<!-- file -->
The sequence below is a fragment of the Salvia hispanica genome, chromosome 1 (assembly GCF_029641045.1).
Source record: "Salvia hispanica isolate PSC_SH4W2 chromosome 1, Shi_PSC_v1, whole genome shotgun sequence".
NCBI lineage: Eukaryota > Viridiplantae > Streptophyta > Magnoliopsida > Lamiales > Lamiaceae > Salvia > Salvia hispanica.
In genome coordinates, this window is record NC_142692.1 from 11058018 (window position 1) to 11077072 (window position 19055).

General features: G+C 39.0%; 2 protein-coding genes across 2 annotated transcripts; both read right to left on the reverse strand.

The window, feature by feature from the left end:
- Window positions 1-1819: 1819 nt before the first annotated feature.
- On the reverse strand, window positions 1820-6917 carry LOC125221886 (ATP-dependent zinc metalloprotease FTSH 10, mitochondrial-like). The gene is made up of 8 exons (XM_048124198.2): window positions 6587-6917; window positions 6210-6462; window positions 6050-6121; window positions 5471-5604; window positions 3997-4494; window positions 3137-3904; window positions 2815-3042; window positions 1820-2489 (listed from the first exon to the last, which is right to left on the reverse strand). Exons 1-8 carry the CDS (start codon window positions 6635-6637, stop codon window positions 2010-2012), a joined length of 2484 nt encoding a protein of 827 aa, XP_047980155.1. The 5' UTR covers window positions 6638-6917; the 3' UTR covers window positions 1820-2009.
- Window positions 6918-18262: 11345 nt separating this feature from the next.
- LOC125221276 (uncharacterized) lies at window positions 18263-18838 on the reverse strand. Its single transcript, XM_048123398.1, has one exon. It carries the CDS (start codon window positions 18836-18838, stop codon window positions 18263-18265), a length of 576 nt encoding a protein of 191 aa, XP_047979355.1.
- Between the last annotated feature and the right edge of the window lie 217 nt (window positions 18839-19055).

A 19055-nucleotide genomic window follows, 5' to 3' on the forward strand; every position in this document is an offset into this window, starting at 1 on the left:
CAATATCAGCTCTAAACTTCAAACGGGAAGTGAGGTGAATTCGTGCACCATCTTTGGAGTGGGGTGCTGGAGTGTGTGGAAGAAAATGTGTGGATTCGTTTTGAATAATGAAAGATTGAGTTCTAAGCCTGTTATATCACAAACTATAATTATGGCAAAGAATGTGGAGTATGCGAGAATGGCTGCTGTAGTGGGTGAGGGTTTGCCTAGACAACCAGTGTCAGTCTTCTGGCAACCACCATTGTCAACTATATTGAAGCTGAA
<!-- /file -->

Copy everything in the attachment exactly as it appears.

The sequence below is a fragment of the Salvia hispanica genome, chromosome 1 (assembly GCF_029641045.1).
Source record: "Salvia hispanica isolate PSC_SH4W2 chromosome 1, Shi_PSC_v1, whole genome shotgun sequence".
NCBI lineage: Eukaryota > Viridiplantae > Streptophyta > Magnoliopsida > Lamiales > Lamiaceae > Salvia > Salvia hispanica.
In genome coordinates, this window is record NC_142692.1 from 11058018 (window position 1) to 11077072 (window position 19055).

General features: G+C 39.0%; 2 protein-coding genes across 2 annotated transcripts; both read right to left on the reverse strand.

The window, feature by feature from the left end:
- Window positions 1-1819: 1819 nt before the first annotated feature.
- On the reverse strand, window positions 1820-6917 carry LOC125221886 (ATP-dependent zinc metalloprotease FTSH 10, mitochondrial-like). The gene is made up of 8 exons (XM_048124198.2): window positions 6587-6917; window positions 6210-6462; window positions 6050-6121; window positions 5471-5604; window positions 3997-4494; window positions 3137-3904; window positions 2815-3042; window positions 1820-2489 (listed from the first exon to the last, which is right to left on the reverse strand). Exons 1-8 carry the CDS (start codon window positions 6635-6637, stop codon window positions 2010-2012), a joined length of 2484 nt encoding a protein of 827 aa, XP_047980155.1. The 5' UTR covers window positions 6638-6917; the 3' UTR covers window positions 1820-2009.
- Window positions 6918-18262: 11345 nt separating this feature from the next.
- LOC125221276 (uncharacterized) lies at window positions 18263-18838 on the reverse strand. Its single transcript, XM_048123398.1, has one exon. It carries the CDS (start codon window positions 18836-18838, stop codon window positions 18263-18265), a length of 576 nt encoding a protein of 191 aa, XP_047979355.1.
- Between the last annotated feature and the right edge of the window lie 217 nt (window positions 18839-19055).

A 19055-nucleotide genomic window follows, 5' to 3' on the forward strand; every position in this document is an offset into this window, starting at 1 on the left:
CAATATCAGCTCTAAACTTCAAACGGGAAGTGAGGTGAATTCGTGCACCATCTTTGGAGTGGGGTGCTGGAGTGTGTGGAAGAAAATGTGTGGATTCGTTTTGAATAATGAAAGATTGAGTTCTAAGCCTGTTATATCACAAACTATAATTATGGCAAAGAATGTGGAGTATGCGAGAATGGCTGCTGTAGTGGGTGAGGGTTTGCCTAGACAACCAGTGTCAGTCTTCTGGCAACCACCATTGTCAACTATATTGAAGCTGAA